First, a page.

Not that this is even specifically about combo - it's about building a deck that plays the way you want to play it, whether that's combo or something else. If you build a deck trying to do X but with backup plan Y that turns out to be stronger...then you've made a Y deck with an X backup plan, not the other way around. If you can't find a way to make your X plan the most viable part of your deck and still make your deck perform decently, then I'd say that's a failure of deckbuilding.
As far as having answers, then I think it sort of begs the question - if you're so worried about being plan-less and having your primary wincon dismantled, then what exactly do you do if your backup combo gets answered? I would think if your goal was to avoid being stuck without a way to win, you'd want the most durable backup plan possible, not something that will presumably fall apart if a single card in answered. Which, strangely enough, is how many decks in competitive play in other formats work - fragile but powerful primary plan, with a weaker but more durable backup.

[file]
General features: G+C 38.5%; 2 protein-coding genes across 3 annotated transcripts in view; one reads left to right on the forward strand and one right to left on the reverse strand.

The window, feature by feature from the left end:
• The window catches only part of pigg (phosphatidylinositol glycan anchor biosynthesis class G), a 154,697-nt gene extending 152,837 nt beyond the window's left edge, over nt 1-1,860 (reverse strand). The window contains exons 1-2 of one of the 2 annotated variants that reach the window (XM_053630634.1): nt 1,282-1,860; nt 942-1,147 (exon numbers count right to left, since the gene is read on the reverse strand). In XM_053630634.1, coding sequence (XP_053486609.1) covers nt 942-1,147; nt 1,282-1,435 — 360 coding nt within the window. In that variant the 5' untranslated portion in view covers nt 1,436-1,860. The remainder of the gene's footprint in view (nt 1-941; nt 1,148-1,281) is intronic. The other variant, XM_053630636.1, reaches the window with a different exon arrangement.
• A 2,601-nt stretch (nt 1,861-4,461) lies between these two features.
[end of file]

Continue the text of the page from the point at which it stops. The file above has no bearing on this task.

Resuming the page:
Quote from schweinefett »Wouldn't the outright banning of all "search your deck for ANY card"-style of tutors be what you're looking for?
I mean enlightened tutor is good, but it can only search for a pretty specific type of card from your deck. banning only 1 specific tutor effect seems pretty weak when you're comparing cruel tutor, imperial seal, vampiric tutor and so on as redundancy.
By the way, i'd say that demonic consultation should be completely ok and not banned. Since you might end up decking yourself and/or exile 3/4 of your library.
Quote from DirkGently »If you enjoy playing combo, I'd say just play combo. I don't have a problem with people playing combo decks against each other if that's what they like to do. If you want to have a house rule that says "no combos until turn 6" or something, that also seems fine to me. Then people can play their best within that constraint.